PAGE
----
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      Himelfarb Proszanski

      How to Resolve an Insurance Complaint

      When it comes to dealing with an auto insurer, it is rarely a satisfying experience for Ontario consumers. Insured-insurer communication is wrought with a power imbalance created, at least in part, by the lack of public knowledge. Quite often we feel helpless and frustrated by how our auto insurer handles our complaints.

      The public is generally uninformed about their rights against an auto insurer. We are invited to accept that the insurance representative is competent enough to answer our questions fully and deal with our complaints fairly. This is naïve thinking. One should at least suspect that the insurance representative’s advice might be self-serving.

      Imagine a scenario where Joe Insured receives his auto policy renewal papers, which state that his comprehensive coverage deductible would be increased because of the excessive number of claims under this coverage in the preceding year. Joe Insured’s first call is to his Insurer Co., which predictably repeats the same reasoning for raising the deductible. Joe Insured suspects that he might have been wronged as he had only one small comprehensive coverage claim in the previous year but chooses to accept what his insurance representative tells him. It is likely that Joe Insured will not do anything beyond that. He is otherwise happy with his auto policy.

      Auto insurance consumers, such as Joe Insured, should know that when it comes to insurance complaints they have access to some information and dispute resolution processes. In Ontario, automobile insurance is regulated by the Financial Services Commission of Ontario (“FSCO”), a regulatory agency of the Ontario Ministry of Finance. FSCO posts a lot of user-friendly information about automobile insurance on its website: fsco.gov.on.ca. On the website the consumers can find some answers to their questions about premiums and coverages, among many others.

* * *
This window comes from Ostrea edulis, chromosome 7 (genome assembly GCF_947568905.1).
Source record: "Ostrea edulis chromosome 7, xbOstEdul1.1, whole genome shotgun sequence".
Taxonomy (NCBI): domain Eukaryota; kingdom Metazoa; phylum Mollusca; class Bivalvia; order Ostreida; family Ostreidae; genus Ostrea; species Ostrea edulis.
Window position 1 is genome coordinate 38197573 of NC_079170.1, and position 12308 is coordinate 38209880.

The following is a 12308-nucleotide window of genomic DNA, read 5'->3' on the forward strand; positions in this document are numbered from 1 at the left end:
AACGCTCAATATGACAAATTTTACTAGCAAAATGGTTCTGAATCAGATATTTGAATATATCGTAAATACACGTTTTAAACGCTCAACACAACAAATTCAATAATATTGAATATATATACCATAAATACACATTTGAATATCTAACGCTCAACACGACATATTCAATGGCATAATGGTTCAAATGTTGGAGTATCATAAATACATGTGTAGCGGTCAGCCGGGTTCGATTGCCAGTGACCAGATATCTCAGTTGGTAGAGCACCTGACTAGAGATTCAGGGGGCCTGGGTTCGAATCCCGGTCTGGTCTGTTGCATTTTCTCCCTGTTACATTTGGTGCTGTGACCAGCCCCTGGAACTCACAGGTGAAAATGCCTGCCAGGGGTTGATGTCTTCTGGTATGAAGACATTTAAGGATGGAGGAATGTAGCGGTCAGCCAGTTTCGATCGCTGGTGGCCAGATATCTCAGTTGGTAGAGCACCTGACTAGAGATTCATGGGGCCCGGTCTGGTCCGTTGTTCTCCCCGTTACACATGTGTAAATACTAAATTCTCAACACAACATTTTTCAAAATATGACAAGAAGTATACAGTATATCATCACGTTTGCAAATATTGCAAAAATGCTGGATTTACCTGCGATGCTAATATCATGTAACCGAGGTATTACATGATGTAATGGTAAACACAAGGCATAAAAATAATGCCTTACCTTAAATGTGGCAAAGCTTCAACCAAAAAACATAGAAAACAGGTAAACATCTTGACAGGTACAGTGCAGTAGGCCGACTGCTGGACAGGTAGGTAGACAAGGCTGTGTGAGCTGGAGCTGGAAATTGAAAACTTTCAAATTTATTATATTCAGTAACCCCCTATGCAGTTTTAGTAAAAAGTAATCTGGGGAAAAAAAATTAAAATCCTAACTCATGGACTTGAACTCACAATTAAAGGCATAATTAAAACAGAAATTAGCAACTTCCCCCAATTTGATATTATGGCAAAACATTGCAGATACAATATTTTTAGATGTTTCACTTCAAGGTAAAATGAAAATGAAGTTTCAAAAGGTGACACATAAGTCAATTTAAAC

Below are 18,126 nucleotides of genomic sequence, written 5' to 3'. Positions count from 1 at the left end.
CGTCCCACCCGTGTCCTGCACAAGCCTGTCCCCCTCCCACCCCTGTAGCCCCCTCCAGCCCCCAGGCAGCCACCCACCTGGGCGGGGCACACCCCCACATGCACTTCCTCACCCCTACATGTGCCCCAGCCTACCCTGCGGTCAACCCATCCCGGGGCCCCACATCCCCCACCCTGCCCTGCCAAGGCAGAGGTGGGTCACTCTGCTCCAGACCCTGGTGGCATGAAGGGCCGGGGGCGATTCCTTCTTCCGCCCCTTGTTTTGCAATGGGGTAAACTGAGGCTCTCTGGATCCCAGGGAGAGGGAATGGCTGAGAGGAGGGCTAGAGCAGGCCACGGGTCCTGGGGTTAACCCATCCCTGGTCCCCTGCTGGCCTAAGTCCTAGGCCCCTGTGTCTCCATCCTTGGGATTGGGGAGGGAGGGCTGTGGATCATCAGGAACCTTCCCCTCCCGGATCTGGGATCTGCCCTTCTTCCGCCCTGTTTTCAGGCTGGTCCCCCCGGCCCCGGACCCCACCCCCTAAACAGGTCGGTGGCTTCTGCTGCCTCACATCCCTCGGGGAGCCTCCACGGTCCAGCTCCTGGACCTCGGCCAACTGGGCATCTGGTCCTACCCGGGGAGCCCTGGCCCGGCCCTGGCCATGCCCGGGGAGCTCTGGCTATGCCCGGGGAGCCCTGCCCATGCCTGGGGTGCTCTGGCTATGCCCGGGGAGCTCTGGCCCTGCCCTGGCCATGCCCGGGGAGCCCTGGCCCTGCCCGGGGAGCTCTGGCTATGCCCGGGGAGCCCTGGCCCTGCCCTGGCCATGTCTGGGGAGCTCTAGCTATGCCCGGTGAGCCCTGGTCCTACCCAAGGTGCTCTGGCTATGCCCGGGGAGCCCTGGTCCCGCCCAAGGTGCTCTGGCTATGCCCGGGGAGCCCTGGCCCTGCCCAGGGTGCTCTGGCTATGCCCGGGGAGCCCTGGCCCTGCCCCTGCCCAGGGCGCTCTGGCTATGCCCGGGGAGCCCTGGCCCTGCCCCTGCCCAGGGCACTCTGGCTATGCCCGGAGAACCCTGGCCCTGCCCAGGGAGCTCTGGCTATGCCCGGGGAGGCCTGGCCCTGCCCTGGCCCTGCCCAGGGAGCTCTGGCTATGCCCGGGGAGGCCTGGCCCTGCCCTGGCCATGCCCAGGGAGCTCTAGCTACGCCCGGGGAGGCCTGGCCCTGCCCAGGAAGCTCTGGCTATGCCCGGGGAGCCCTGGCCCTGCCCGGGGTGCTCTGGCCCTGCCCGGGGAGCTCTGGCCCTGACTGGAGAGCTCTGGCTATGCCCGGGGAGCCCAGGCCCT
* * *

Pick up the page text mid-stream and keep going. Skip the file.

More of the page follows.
So, what can Joe Insured do in his situation? A good first step would be visiting FSCO website for guidance and speaking to FSCO to see if he can obtain more information about his issue. Equipped with some knowledge, Joe Insured can contact his insurance company’s complaint officer in order to try to resolve the dispute. The list of the complaint officers can be found at the FSCO website. If that doesn’t work, another venue is engaging an Independent Ombuds Service, which will review the dispute. It is important to remember that although it is not necessary to hire a lawyer, some consumers might benefit from finding one to write a letter to the Ombuds Service on their behalf.

      While some issues can be resolved between the consumers and their insurer via dispute resolution mechanisms outlined above, if you have been involved in an accident of any kind, it would be prudent to contact a personal injury lawyer right away for advice and assistance. Please call 1-855-446-7765 today for a free consultation.

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      Disclaimer: The content of this article is a general guideline made available for educational purposes only and is not intended to be used as legal advice for the reader's specific situation nor in general. By reading our blog and website content, the reader acknowledges the above and understands there is no lawyer-client relationship created between you and Himelfarb Proszanski through this content. To get specific legal advice, we encourage you to book a free consultation with one of our lawyers to clarify the legal aspects of your situation.